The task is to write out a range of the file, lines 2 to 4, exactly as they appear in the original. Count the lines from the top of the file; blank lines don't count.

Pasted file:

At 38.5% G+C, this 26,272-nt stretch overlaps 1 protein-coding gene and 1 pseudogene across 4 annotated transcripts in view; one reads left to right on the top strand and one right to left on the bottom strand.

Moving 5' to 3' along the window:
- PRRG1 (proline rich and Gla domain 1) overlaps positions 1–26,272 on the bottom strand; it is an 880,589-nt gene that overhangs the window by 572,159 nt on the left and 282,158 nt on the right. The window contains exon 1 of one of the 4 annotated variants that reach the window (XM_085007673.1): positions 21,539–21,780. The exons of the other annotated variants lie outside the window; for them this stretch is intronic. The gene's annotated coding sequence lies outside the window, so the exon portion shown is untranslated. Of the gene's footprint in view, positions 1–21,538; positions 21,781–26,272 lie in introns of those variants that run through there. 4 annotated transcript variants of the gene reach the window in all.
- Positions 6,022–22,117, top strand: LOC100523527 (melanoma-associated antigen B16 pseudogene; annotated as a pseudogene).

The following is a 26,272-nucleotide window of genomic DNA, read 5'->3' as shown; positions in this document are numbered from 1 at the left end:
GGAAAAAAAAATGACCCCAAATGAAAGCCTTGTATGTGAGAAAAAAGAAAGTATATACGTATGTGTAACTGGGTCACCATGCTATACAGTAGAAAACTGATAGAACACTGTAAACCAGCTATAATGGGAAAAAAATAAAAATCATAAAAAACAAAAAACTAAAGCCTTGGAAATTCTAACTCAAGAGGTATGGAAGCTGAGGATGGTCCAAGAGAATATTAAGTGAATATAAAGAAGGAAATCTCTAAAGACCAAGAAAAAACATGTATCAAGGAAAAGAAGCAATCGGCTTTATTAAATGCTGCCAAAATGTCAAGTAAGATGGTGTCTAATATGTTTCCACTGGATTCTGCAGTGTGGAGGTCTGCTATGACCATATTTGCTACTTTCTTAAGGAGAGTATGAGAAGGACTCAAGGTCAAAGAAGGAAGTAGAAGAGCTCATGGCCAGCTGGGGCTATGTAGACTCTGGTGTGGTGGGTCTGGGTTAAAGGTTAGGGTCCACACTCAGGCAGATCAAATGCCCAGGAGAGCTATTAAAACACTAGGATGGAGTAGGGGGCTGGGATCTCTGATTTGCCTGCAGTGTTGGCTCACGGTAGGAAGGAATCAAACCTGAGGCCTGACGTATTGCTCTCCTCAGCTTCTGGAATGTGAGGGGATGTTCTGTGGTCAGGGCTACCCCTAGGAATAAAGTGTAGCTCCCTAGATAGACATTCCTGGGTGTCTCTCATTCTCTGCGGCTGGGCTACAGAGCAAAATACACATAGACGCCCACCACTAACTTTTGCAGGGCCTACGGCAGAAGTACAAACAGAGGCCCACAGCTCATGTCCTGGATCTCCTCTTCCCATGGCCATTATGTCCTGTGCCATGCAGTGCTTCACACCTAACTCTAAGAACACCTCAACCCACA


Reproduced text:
Moving 5' to 3' along the window:
- PRRG1 (proline rich and Gla domain 1) overlaps positions 1–26,272 on the bottom strand; it is an 880,589-nt gene that overhangs the window by 572,159 nt on the left and 282,158 nt on the right. The window contains exon 1 of one of the 4 annotated variants that reach the window (XM_085007673.1): positions 21,539–21,780. The exons of the other annotated variants lie outside the window; for them this stretch is intronic. The gene's annotated coding sequence lies outside the window, so the exon portion shown is untranslated. Of the gene's footprint in view, positions 1–21,538; positions 21,781–26,272 lie in introns of those variants that run through there. 4 annotated transcript variants of the gene reach the window in all.
- Positions 6,022–22,117, top strand: LOC100523527 (melanoma-associated antigen B16 pseudogene; annotated as a pseudogene).